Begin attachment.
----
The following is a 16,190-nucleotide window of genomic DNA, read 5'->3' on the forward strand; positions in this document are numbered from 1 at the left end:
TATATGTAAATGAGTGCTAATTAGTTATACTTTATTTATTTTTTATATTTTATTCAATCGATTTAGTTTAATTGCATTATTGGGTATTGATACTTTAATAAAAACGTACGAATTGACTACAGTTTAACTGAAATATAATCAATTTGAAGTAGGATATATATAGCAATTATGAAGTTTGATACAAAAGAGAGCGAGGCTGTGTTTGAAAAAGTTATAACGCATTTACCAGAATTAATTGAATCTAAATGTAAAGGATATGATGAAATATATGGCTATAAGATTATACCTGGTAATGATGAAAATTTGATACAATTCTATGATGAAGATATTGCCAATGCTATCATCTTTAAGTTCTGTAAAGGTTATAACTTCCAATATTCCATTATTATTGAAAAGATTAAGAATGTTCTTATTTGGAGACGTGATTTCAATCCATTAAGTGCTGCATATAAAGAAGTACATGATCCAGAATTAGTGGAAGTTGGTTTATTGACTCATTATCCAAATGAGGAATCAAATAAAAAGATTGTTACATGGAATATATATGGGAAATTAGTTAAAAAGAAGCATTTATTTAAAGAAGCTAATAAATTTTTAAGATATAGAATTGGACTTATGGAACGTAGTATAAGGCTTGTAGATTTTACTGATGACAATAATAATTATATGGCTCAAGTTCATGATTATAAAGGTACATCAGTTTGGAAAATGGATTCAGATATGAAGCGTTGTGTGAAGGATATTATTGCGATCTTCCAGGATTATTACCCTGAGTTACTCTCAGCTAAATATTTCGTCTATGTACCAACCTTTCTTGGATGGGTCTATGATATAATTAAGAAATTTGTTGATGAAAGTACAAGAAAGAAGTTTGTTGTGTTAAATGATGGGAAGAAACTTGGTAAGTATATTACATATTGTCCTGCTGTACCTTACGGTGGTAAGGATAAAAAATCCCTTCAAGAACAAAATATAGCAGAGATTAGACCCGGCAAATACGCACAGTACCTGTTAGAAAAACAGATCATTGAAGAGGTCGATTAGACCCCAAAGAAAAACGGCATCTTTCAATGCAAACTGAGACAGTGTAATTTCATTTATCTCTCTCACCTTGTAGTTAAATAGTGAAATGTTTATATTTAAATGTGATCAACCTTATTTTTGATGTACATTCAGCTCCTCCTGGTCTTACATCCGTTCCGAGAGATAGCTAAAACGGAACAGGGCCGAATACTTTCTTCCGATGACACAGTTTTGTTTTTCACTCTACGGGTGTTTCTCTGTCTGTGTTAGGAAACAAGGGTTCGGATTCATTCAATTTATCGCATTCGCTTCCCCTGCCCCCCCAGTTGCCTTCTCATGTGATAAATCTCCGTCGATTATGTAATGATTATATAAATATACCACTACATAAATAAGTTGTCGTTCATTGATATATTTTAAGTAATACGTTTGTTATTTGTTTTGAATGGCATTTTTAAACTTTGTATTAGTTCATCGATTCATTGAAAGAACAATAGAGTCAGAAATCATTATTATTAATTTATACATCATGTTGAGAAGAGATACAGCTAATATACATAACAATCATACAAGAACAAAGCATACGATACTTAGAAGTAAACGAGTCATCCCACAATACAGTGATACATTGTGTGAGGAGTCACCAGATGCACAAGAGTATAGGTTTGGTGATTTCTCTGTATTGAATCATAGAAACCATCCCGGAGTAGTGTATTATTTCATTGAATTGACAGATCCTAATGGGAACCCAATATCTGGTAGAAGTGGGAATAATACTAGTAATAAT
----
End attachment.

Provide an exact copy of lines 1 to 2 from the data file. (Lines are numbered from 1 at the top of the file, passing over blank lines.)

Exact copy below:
The following is a 16,190-nucleotide window of genomic DNA, read 5'->3' on the forward strand; positions in this document are numbered from 1 at the left end:
TATATGTAAATGAGTGCTAATTAGTTATACTTTATTTATTTTTTATATTTTATTCAATCGATTTAGTTTAATTGCATTATTGGGTATTGATACTTTAATAAAAACGTACGAATTGACTACAGTTTAACTGAAATATAATCAATTTGAAGTAGGATATATATAGCAATTATGAAGTTTGATACAAAAGAGAGCGAGGCTGTGTTTGAAAAAGTTATAACGCATTTACCAGAATTAATTGAATCTAAATGTAAAGGATATGATGAAATATATGGCTATAAGATTATACCTGGTAATGATGAAAATTTGATACAATTCTATGATGAAGATATTGCCAATGCTATCATCTTTAAGTTCTGTAAAGGTTATAACTTCCAATATTCCATTATTATTGAAAAGATTAAGAATGTTCTTATTTGGAGACGTGATTTCAATCCATTAAGTGCTGCATATAAAGAAGTACATGATCCAGAATTAGTGGAAGTTGGTTTATTGACTCATTATCCAAATGAGGAATCAAATAAAAAGATTGTTACATGGAATATATATGGGAAATTAGTTAAAAAGAAGCATTTATTTAAAGAAGCTAATAAATTTTTAAGATATAGAATTGGACTTATGGAACGTAGTATAAGGCTTGTAGATTTTACTGATGACAATAATAATTATATGGCTCAAGTTCATGATTATAAAGGTACATCAGTTTGGAAAATGGATTCAGATATGAAGCGTTGTGTGAAGGATATTATTGCGATCTTCCAGGATTATTACCCTGAGTTACTCTCAGCTAAATATTTCGTCTATGTACCAACCTTTCTTGGATGGGTCTATGATATAATTAAGAAATTTGTTGATGAAAGTACAAGAAAGAAGTTTGTTGTGTTAAATGATGGGAAGAAACTTGGTAAGTATATTACATATTGTCCTGCTGTACCTTACGGTGGTAAGGATAAAAAATCCCTTCAAGAACAAAATATAGCAGAGATTAGACCCGGCAAATACGCACAGTACCTGTTAGAAAAACAGATCATTGAAGAGGTCGATTAGACCCCAAAGAAAAACGGCATCTTTCAATGCAAACTGAGACAGTGTAATTTCATTTATCTCTCTCACCTTGTAGTTAAATAGTGAAATGTTTATATTTAAATGTGATCAACCTTATTTTTGATGTACATTCAGCTCCTCCTGGTCTTACATCCGTTCCGAGAGATAGCTAAAACGGAACAGGGCCGAATACTTTCTTCCGATGACACAGTTTTGTTTTTCACTCTACGGGTGTTTCTCTGTCTGTGTTAGGAAACAAGGGTTCGGATTCATTCAATTTATCGCATTCGCTTCCCCTGCCCCCCCAGTTGCCTTCTCATGTGATAAATCTCCGTCGATTATGTAATGATTATATAAATATACCACTACATAAATAAGTTGTCGTTCATTGATATATTTTAAGTAATACGTTTGTTATTTGTTTTGAATGGCATTTTTAAACTTTGTATTAGTTCATCGATTCATTGAAAGAACAATAGAGTCAGAAATCATTATTATTAATTTATACATCATGTTGAGAAGAGATACAGCTAATATACATAACAATCATACAAGAACAAAGCATACGATACTTAGAAGTAAACGAGTCATCCCACAATACAGTGATACATTGTGTGAGGAGTCACCAGATGCACAAGAGTATAGGTTTGGTGATTTCTCTGTATTGAATCATAGAAACCATCCCGGAGTAGTGTATTATTTCATTGAATTGACAGATCCTAATGGGAACCCAATATCTGGTAGAAGTGGGAATAATACTAGTAATAAT